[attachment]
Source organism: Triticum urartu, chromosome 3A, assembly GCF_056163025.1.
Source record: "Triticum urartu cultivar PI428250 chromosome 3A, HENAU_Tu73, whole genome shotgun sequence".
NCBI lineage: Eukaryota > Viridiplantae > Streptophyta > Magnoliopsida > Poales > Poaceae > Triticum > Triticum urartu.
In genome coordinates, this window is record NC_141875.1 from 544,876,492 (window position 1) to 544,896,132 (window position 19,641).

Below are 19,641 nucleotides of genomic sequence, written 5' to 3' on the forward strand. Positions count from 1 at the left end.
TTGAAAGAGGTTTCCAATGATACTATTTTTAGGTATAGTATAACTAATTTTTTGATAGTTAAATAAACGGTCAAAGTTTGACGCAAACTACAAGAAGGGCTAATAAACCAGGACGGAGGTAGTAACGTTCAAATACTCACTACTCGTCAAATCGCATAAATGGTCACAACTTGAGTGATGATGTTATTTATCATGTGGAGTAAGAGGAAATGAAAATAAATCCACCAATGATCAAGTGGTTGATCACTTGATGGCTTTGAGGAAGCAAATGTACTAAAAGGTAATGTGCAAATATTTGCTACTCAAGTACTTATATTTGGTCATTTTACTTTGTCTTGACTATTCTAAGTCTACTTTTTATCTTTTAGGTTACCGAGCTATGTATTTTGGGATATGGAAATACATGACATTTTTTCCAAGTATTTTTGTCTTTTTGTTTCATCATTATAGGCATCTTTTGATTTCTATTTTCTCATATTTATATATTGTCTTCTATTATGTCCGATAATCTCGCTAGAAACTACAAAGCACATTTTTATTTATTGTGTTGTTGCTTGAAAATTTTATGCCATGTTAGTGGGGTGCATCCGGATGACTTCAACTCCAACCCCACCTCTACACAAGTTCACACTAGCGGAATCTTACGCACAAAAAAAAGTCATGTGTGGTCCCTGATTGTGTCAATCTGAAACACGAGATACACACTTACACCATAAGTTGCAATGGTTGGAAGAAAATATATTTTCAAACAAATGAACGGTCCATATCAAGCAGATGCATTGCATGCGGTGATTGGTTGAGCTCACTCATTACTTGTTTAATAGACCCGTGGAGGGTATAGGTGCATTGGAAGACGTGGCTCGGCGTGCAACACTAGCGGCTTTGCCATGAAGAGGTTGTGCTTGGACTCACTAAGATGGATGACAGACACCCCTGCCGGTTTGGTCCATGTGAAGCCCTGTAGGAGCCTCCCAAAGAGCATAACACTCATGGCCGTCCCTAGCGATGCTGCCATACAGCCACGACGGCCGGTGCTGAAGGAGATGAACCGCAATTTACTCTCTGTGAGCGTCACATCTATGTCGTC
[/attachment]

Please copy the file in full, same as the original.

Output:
Source organism: Triticum urartu, chromosome 3A, assembly GCF_056163025.1.
Source record: "Triticum urartu cultivar PI428250 chromosome 3A, HENAU_Tu73, whole genome shotgun sequence".
NCBI lineage: Eukaryota > Viridiplantae > Streptophyta > Magnoliopsida > Poales > Poaceae > Triticum > Triticum urartu.
In genome coordinates, this window is record NC_141875.1 from 544,876,492 (window position 1) to 544,896,132 (window position 19,641).

Below are 19,641 nucleotides of genomic sequence, written 5' to 3' on the forward strand. Positions count from 1 at the left end.
TTGAAAGAGGTTTCCAATGATACTATTTTTAGGTATAGTATAACTAATTTTTTGATAGTTAAATAAACGGTCAAAGTTTGACGCAAACTACAAGAAGGGCTAATAAACCAGGACGGAGGTAGTAACGTTCAAATACTCACTACTCGTCAAATCGCATAAATGGTCACAACTTGAGTGATGATGTTATTTATCATGTGGAGTAAGAGGAAATGAAAATAAATCCACCAATGATCAAGTGGTTGATCACTTGATGGCTTTGAGGAAGCAAATGTACTAAAAGGTAATGTGCAAATATTTGCTACTCAAGTACTTATATTTGGTCATTTTACTTTGTCTTGACTATTCTAAGTCTACTTTTTATCTTTTAGGTTACCGAGCTATGTATTTTGGGATATGGAAATACATGACATTTTTTCCAAGTATTTTTGTCTTTTTGTTTCATCATTATAGGCATCTTTTGATTTCTATTTTCTCATATTTATATATTGTCTTCTATTATGTCCGATAATCTCGCTAGAAACTACAAAGCACATTTTTATTTATTGTGTTGTTGCTTGAAAATTTTATGCCATGTTAGTGGGGTGCATCCGGATGACTTCAACTCCAACCCCACCTCTACACAAGTTCACACTAGCGGAATCTTACGCACAAAAAAAAGTCATGTGTGGTCCCTGATTGTGTCAATCTGAAACACGAGATACACACTTACACCATAAGTTGCAATGGTTGGAAGAAAATATATTTTCAAACAAATGAACGGTCCATATCAAGCAGATGCATTGCATGCGGTGATTGGTTGAGCTCACTCATTACTTGTTTAATAGACCCGTGGAGGGTATAGGTGCATTGGAAGACGTGGCTCGGCGTGCAACACTAGCGGCTTTGCCATGAAGAGGTTGTGCTTGGACTCACTAAGATGGATGACAGACACCCCTGCCGGTTTGGTCCATGTGAAGCCCTGTAGGAGCCTCCCAAAGAGCATAACACTCATGGCCGTCCCTAGCGATGCTGCCATACAGCCACGACGGCCGGTGCTGAAGGAGATGAACCGCAATTTACTCTCTGTGAGCGTCACATCTATGTCGTC